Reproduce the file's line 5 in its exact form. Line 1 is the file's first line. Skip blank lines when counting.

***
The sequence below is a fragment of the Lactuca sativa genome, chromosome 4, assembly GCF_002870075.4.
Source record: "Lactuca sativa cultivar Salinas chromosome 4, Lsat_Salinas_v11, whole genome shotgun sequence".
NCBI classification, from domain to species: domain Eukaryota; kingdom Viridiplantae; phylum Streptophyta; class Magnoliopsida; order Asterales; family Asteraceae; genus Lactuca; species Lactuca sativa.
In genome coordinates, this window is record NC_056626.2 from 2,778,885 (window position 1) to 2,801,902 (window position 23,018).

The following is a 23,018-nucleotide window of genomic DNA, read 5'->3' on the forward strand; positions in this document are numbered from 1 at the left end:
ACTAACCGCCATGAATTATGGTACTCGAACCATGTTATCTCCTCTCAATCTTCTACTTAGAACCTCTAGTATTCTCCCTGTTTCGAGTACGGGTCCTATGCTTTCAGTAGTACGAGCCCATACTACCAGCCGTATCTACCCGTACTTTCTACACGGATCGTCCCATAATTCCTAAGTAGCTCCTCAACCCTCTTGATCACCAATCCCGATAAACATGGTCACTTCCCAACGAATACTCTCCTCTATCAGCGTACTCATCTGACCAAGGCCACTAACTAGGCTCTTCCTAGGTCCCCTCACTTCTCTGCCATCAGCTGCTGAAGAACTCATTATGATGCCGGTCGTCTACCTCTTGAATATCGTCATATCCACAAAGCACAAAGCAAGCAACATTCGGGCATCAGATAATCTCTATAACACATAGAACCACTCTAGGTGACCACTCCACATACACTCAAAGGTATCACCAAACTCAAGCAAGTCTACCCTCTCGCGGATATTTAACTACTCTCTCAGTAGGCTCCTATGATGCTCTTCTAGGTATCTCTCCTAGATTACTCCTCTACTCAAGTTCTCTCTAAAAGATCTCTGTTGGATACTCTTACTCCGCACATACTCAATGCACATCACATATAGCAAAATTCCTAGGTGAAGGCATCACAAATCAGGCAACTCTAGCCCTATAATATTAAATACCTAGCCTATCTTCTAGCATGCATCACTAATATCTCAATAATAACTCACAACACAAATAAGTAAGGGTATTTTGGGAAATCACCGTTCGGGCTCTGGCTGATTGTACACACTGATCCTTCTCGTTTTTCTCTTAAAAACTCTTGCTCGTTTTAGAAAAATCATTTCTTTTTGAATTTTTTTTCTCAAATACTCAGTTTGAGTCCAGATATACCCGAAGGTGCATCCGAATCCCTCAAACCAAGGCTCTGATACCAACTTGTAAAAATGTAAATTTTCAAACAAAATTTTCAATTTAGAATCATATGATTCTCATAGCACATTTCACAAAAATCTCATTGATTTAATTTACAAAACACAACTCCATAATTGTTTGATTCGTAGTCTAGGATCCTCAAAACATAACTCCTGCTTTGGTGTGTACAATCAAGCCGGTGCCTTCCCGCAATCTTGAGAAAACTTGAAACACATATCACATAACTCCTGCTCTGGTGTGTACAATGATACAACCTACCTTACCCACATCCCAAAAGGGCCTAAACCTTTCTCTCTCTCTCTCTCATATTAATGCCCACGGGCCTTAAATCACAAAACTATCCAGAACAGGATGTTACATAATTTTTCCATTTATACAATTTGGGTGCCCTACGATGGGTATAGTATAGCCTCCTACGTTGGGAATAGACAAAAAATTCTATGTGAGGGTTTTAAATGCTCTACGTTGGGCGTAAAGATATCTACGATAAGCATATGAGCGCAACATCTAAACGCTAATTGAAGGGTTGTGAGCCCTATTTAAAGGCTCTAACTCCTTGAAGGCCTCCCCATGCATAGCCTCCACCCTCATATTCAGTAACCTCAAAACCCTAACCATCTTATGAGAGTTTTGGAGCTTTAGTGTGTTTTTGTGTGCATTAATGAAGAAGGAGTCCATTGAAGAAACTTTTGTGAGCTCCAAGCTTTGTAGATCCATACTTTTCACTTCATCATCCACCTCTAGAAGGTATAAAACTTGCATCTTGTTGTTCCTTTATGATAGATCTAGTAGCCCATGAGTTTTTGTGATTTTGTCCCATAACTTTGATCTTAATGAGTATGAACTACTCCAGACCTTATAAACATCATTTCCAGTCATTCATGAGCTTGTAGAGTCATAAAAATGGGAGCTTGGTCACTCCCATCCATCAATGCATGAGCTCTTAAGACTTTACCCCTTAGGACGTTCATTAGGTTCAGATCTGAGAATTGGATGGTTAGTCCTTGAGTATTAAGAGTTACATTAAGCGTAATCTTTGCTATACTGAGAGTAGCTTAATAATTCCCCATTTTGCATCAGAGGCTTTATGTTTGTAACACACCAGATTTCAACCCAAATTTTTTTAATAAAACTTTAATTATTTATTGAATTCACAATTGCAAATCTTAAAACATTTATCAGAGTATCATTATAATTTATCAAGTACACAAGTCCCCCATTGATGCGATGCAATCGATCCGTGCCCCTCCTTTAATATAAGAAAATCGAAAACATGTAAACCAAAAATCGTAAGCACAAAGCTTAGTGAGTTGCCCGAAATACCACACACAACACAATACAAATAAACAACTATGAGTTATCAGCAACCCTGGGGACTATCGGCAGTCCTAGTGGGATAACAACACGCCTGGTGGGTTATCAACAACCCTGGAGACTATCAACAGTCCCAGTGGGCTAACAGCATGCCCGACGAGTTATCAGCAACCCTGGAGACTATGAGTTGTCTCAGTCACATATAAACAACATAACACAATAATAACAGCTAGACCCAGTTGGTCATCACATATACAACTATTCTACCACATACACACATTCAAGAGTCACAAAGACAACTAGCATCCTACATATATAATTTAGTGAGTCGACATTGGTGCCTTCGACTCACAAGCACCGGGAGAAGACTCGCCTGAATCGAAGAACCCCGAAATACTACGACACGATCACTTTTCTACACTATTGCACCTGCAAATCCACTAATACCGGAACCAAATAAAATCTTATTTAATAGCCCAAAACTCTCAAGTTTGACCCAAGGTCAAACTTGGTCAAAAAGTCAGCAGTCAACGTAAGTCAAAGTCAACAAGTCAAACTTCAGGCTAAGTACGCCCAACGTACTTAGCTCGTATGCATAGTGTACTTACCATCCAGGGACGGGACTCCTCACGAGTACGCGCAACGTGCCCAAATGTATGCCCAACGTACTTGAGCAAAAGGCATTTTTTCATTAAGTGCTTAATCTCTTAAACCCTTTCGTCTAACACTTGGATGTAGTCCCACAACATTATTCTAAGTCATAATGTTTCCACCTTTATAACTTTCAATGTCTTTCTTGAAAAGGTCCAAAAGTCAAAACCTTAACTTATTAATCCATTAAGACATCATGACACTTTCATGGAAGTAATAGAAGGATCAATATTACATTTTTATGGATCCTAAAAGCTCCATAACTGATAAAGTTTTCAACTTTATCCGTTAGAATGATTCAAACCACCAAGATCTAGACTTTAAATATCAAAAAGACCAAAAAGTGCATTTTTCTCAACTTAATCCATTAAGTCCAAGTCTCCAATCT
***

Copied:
The following is a 23,018-nucleotide window of genomic DNA, read 5'->3' on the forward strand; positions in this document are numbered from 1 at the left end: